Cultural and Historic Resource Protection


MP3 Download: Listen to Julie Meredith, P.E., SR 520 Program Manager at the Washington State Department of Transportation, talk about the evolution of the SR 520 Corridor.


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T he SR 520 corridor bisects or is adjacent to literally hundreds of significant cultural and historic resources, including two historic districts. These historic and cultural resources were identified during the Section 106 of the National Historic Preservation Act (NHPA) evaluation for the project. The two historic districts within the project area are the National Register-listed Roanoke Park Historic District and the Montlake Historic District.

The Roanoke Park Historic District is roughly bounded by East Roanoke Street, Harvard Avenue East, East Shelby Street, and 10th Avenue East, the district includes 101 properties, 80 of which contribute to the historic district. The district’s significance began in 1889 (the earliest construction date) and ended in 1939, by which time most of the lots had been developed. The greatest number of houses in the district were constructed between 1908 and 1910. The historic district contains a variety of architectural styles, including the Colonial Revival, Neo-classical Revival, Tudor Revival, Mission/Spanish Revival, English Arts and Crafts, Craftsman, American Foursquare, Italian Renaissance, French Norman Revival, and many others. In addition to its architecture, the Roanoke Park Historic District is notable for its park and landscape, both of which are considered contributing features. The NRHP nomination (pdf 4.1mb) describes Roanoke Park as “the district’s jewel, a 2.2-acre, green gateway” to the neighborhood.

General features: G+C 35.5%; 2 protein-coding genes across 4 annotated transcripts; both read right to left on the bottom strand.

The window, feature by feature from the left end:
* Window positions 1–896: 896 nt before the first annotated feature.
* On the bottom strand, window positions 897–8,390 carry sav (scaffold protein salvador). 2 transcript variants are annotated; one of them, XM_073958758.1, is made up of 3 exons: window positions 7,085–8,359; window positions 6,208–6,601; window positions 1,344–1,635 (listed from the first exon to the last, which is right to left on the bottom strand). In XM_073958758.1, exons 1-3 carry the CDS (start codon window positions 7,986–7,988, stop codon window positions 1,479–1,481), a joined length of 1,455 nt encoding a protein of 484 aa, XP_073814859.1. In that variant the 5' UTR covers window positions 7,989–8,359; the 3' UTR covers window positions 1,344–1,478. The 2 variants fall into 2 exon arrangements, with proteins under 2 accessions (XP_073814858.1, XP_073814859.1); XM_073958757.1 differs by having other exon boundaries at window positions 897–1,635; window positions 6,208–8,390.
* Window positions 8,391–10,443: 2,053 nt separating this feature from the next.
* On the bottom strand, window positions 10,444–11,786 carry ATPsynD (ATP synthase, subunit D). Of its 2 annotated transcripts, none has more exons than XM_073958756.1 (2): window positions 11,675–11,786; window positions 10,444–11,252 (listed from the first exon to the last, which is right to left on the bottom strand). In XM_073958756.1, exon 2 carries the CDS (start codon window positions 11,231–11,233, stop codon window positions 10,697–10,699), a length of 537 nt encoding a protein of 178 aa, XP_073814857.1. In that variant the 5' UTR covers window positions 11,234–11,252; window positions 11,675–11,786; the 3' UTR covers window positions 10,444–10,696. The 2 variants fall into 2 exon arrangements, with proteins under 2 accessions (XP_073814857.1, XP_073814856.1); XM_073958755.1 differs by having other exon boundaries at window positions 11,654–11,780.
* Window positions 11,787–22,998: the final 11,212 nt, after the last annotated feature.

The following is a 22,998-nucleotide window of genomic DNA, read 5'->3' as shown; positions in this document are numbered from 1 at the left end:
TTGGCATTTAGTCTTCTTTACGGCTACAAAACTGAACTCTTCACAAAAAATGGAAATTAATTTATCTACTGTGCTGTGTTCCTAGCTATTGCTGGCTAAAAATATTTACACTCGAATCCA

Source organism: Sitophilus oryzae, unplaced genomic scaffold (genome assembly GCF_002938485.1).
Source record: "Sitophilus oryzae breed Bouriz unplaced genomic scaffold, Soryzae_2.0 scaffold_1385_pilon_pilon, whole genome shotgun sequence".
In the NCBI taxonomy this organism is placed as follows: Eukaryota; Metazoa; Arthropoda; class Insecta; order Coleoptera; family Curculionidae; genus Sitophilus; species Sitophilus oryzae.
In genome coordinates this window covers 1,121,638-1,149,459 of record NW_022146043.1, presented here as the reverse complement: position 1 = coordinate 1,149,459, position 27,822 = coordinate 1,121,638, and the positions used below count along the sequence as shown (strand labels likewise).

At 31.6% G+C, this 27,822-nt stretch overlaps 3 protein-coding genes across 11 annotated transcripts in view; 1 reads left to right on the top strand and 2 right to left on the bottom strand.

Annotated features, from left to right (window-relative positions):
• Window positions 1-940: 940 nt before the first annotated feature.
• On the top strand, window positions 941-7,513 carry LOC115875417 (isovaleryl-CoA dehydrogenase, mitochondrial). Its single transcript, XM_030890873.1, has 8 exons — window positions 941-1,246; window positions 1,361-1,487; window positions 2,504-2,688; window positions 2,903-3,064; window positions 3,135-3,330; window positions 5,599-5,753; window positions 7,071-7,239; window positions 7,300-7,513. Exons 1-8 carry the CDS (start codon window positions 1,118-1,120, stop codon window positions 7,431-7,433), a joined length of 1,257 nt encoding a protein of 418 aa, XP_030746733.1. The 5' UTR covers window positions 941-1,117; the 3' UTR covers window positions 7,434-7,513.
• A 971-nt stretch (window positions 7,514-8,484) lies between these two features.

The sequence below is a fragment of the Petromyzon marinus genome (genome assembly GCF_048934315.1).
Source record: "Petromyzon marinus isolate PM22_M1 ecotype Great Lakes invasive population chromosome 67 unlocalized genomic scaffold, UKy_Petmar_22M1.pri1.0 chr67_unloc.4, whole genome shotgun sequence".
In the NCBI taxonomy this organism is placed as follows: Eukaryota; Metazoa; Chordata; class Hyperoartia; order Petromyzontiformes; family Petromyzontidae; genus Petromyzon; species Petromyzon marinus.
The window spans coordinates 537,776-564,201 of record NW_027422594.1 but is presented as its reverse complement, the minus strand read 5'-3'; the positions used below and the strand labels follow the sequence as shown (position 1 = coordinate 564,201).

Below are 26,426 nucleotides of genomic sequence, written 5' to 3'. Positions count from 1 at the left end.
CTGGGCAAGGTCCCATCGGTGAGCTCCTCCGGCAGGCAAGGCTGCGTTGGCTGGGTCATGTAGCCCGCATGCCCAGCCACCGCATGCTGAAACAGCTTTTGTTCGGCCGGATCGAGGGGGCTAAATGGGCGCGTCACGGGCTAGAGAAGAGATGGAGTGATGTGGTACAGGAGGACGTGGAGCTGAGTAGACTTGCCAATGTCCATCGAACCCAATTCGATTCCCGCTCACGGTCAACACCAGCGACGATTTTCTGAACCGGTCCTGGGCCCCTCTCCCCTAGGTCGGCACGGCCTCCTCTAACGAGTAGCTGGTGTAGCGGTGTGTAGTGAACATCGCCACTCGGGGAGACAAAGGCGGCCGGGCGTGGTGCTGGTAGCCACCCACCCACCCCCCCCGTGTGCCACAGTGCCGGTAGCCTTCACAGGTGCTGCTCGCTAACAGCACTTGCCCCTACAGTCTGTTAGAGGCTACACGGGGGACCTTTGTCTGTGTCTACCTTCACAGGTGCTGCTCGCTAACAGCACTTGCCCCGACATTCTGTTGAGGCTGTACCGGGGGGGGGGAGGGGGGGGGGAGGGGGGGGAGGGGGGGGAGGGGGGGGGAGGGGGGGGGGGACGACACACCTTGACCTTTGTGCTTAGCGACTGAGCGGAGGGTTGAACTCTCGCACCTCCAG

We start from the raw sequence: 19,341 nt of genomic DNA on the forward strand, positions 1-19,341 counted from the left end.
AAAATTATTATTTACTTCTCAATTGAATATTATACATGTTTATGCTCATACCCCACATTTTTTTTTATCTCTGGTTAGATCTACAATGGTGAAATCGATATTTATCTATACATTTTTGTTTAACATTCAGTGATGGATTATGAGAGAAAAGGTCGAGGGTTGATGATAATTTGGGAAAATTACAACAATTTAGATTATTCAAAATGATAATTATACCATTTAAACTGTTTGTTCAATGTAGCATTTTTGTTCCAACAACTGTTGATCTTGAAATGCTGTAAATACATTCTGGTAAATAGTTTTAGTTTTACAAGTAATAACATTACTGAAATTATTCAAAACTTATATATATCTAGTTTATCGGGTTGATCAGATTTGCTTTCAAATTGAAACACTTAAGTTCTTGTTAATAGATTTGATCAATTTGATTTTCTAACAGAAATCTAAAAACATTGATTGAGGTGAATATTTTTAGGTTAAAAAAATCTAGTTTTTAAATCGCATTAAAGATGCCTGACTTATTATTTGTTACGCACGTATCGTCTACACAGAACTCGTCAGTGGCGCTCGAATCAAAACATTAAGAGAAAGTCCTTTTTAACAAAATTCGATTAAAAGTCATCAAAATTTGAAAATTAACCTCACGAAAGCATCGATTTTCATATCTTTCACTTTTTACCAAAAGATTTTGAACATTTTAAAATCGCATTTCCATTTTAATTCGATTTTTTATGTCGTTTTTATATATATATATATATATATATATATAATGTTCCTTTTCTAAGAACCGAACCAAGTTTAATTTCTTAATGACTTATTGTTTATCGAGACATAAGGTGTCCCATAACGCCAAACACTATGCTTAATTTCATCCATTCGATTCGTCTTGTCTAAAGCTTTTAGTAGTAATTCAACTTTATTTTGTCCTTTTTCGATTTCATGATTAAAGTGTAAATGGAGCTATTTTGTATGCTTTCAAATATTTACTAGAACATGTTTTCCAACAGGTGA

The Montlake Historic District was determined eligible for listing in the National Register of Historic Places due to individually eligible properties as well as hundreds of contributing properties. The Montlake Historic District is historically significant as a cohesive collection of intact architectural styles, which represents the development of early twentieth century Seattle and the distinct design styles that typified this period, including Craftsman, Tudor, and Colonial Revival. The historic district contains a combination of distinctive builders’ houses, high-style, architect-designed residences, and impressive nonresidential structures, with a very low level of intrusions. The period of significance is 1905 to 1952, from the platting of the neighborhood to the construction of the former Museum of History and Industry (MOHAI) building.

Although the Montlake neighborhood was bisected by the construction of SR 520 in the early 1960s, most of the neighborhood remains intact. Many of the individual buildings have experienced minor alterations, such as window replacements and rear additions. Most of these changes, however, do not detract significantly from the integrity of the individual properties or of the district as a whole. Only a small number of the buildings have been highly altered, and no longer contribute to the historic district. However, the percentage of these noncontributing elements in the historic district is low.

As part of the Section 106 Programmatic Agreement (pdf 2.4mb), WSDOT made specific commitments to help protect historic communities and cultural resources, and to document what will be affected by the project. Some of these key commitments include the following: